The Moral Project of Childhood Motherhood, Material Life, and Early Children's Consumer Culture

The Moral Project of Childhood Motherhood, Material Life, and Early Children's Consumer Culture

Author: Daniel Thomas Cook Format: Paperback / softback Release Date: 18/02/2020

Examines the Protestant origins of motherhood and the child consumer Throughout history, the responsibility for children's moral well-being has fallen into the laps of mothers. In The Moral Project of Childhood, the noted childhood studies scholar Daniel Thomas Cook illustrates how mothers in the nineteenth-century United States meticulously managed their children's needs and wants, pleasures and pains, through the material world so as to produce the child as a moral project. Drawing on a century of religiously-oriented child care advice in women's periodicals, he examines how children ultimately came to be understood by mothers-and later, by commercial actors-as consumers. From concerns about taste, to forms of discipline and punishment, to play and toys, Cook delves into the social politics of motherhood, historical anxieties about childhood, and early children's consumer culture. An engaging read, The Moral Project of Childhood provides a rich cultural history of childhood.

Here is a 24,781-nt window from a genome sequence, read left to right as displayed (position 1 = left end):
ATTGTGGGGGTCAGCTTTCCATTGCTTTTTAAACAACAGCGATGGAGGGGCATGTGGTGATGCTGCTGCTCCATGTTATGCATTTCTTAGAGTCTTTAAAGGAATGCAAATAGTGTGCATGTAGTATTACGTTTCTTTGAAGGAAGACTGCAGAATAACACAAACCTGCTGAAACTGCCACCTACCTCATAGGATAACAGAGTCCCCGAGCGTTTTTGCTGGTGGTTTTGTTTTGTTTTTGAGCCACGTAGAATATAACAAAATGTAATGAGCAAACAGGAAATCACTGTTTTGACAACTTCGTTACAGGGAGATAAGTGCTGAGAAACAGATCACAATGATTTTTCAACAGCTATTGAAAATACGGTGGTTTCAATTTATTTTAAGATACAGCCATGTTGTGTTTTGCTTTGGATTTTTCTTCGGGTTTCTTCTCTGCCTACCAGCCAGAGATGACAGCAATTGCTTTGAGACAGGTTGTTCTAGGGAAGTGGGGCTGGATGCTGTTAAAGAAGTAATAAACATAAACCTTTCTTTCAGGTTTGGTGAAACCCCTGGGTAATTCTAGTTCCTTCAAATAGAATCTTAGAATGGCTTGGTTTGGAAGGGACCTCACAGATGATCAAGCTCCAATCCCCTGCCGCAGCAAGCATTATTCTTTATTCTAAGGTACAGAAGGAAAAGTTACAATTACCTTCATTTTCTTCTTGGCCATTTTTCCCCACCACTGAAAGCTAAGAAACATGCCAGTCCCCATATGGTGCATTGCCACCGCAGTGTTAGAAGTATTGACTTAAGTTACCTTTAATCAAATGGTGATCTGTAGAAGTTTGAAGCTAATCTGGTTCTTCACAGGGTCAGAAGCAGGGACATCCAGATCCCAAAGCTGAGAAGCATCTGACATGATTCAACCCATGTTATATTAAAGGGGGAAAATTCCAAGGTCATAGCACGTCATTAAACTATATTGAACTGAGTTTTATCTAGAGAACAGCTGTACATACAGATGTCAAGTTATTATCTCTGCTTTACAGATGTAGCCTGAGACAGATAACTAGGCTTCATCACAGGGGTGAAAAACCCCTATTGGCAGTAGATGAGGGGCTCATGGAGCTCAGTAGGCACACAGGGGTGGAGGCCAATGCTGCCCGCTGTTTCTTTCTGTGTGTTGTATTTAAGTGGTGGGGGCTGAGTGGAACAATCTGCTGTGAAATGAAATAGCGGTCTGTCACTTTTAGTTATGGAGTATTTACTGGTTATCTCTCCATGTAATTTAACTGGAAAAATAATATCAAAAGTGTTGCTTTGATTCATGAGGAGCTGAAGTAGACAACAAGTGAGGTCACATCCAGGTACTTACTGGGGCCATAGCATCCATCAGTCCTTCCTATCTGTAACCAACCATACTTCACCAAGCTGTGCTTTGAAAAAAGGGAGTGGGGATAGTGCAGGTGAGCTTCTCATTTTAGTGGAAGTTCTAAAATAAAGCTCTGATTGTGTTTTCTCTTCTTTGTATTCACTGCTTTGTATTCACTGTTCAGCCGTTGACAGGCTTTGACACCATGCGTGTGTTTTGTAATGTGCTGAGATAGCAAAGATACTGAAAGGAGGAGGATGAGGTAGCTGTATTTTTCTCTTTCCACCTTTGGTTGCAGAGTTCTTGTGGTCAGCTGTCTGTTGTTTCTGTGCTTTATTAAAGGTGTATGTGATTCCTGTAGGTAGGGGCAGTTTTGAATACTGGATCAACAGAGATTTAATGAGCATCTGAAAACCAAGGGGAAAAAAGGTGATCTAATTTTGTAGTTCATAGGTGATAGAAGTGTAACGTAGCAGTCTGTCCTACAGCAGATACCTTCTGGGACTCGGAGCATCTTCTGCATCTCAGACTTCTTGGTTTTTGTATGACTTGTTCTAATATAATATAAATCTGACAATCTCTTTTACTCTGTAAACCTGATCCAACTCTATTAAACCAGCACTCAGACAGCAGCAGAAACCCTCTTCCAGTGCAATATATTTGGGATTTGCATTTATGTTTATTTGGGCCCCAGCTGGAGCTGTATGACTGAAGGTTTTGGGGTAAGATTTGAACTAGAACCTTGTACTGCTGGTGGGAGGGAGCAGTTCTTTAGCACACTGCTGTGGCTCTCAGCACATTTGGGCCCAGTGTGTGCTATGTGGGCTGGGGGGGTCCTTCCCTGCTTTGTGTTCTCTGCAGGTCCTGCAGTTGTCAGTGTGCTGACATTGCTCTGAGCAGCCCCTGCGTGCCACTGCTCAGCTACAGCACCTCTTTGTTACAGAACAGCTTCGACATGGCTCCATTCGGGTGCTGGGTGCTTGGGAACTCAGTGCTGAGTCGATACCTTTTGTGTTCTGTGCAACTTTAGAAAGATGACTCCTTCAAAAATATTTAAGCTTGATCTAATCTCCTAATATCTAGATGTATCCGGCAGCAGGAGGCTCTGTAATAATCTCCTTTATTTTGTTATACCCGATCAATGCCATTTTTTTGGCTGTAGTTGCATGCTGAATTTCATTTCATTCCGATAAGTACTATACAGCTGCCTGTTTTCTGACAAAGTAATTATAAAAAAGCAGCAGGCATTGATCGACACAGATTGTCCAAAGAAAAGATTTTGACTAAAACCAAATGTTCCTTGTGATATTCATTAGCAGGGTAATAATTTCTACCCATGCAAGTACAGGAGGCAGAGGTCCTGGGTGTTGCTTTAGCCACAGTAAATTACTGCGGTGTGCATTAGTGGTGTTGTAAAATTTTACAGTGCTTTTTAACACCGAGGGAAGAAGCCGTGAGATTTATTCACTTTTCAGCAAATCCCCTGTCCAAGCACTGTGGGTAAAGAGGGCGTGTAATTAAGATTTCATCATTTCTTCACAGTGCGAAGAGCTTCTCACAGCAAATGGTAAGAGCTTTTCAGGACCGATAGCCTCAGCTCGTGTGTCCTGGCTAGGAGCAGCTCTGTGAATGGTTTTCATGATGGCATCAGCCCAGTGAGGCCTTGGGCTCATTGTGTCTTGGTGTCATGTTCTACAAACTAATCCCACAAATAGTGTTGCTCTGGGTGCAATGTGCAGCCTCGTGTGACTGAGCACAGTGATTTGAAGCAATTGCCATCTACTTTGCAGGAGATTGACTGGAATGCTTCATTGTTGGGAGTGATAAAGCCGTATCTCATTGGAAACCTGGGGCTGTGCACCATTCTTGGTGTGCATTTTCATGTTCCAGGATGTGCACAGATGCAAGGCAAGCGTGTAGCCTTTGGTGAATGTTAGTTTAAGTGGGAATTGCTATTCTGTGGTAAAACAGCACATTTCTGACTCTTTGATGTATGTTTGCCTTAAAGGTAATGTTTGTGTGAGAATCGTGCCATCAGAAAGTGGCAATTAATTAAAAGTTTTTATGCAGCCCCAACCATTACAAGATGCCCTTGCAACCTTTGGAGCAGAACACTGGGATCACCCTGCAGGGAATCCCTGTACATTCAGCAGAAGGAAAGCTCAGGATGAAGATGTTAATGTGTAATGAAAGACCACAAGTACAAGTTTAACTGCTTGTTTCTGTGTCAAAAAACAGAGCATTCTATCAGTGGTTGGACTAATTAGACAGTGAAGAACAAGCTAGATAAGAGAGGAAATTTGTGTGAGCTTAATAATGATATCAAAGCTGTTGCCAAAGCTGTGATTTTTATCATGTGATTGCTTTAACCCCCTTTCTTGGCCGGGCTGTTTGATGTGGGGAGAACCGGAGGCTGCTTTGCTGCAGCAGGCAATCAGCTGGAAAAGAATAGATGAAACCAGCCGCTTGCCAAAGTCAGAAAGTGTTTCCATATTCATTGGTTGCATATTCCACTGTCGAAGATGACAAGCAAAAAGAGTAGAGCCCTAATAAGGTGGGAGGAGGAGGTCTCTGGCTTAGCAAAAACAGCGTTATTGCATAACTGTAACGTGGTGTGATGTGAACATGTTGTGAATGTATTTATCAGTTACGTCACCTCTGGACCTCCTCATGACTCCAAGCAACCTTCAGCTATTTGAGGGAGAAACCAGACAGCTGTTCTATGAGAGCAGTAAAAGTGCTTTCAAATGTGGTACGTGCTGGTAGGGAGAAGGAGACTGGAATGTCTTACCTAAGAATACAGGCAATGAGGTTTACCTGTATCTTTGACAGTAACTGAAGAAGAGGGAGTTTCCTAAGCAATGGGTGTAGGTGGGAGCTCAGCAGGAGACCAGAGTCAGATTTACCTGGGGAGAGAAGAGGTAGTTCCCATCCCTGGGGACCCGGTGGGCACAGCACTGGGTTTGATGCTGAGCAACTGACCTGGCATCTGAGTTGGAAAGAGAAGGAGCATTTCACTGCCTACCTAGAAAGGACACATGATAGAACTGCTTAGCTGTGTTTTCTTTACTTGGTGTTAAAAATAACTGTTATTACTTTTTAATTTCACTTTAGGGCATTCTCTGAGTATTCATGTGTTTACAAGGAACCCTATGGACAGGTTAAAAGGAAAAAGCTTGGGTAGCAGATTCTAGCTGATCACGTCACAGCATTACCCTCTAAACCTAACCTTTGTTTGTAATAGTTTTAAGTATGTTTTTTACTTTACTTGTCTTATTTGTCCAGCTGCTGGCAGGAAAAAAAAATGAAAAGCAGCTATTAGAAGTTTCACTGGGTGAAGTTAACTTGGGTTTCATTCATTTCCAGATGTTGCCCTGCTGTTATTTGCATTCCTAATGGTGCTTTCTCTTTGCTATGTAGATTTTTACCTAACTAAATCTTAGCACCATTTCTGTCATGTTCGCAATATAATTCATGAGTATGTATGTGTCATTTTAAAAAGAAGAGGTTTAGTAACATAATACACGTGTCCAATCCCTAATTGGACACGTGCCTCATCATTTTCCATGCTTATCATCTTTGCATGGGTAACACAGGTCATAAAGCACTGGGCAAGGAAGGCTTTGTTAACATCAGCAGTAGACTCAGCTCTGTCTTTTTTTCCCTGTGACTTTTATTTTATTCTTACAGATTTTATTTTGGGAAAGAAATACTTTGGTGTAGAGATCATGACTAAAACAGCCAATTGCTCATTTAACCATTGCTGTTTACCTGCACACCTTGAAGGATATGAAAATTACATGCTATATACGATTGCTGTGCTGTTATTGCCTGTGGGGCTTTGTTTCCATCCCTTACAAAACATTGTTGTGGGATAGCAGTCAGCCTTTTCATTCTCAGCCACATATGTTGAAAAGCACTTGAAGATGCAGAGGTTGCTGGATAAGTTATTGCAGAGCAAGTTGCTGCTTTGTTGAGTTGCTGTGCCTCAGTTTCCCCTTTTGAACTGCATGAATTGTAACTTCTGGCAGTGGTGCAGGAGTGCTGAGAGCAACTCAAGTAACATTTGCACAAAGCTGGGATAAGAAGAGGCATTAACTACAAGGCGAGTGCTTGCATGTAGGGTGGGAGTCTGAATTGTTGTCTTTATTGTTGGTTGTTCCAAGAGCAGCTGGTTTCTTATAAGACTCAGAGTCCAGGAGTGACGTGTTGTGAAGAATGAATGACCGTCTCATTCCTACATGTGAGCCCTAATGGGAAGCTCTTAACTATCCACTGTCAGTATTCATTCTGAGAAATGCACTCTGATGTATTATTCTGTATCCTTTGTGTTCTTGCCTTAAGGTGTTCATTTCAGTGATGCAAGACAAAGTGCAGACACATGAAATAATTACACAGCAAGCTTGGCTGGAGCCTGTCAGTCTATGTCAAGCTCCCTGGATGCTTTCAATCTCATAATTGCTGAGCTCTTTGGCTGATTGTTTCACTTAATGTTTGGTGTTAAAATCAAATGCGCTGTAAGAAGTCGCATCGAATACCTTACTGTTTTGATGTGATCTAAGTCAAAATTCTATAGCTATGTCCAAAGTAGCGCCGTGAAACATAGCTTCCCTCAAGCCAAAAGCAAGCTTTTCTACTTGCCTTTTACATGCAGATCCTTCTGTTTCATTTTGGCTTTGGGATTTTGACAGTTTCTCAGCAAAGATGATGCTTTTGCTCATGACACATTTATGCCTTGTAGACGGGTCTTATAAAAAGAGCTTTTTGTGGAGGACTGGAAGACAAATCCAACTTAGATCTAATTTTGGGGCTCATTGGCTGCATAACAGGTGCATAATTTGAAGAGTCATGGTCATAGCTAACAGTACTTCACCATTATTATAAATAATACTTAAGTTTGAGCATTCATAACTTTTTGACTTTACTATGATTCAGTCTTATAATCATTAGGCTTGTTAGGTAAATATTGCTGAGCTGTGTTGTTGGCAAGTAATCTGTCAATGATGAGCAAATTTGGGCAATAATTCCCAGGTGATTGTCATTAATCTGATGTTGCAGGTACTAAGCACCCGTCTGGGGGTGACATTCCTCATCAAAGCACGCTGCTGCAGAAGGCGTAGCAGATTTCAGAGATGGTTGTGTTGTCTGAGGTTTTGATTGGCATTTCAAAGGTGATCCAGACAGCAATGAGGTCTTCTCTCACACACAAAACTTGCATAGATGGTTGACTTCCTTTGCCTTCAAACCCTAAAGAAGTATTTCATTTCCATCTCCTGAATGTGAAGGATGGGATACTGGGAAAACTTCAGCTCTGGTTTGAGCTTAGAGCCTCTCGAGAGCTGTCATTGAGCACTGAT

The Moral Project of Childhood Motherhood, Material Life, and Early Children's Consumer Culture

The Moral Project of Childhood Motherhood, Material Life, and Early Children's Consumer Culture

Author: Daniel Thomas Cook Format: Hardback Release Date: 18/02/2020

Examines the Protestant origins of motherhood and the child consumer Throughout history, the responsibility for children's moral well-being has fallen into the laps of mothers. In The Moral Project of Childhood, the noted childhood studies scholar Daniel Thomas Cook illustrates how mothers in the nineteenth-century United States meticulously managed their children's needs and wants, pleasures and pains, through the material world so as to produce the child as a moral project. Drawing on a century of religiously-oriented child care advice in women's periodicals, he examines how children ultimately came to be understood by mothers-and later, by commercial actors-as consumers. From concerns about taste, to forms of discipline and punishment, to play and toys, Cook delves into the social politics of motherhood, historical anxieties about childhood, and early children's consumer culture. An engaging read, The Moral Project of Childhood provides a rich cultural history of childhood.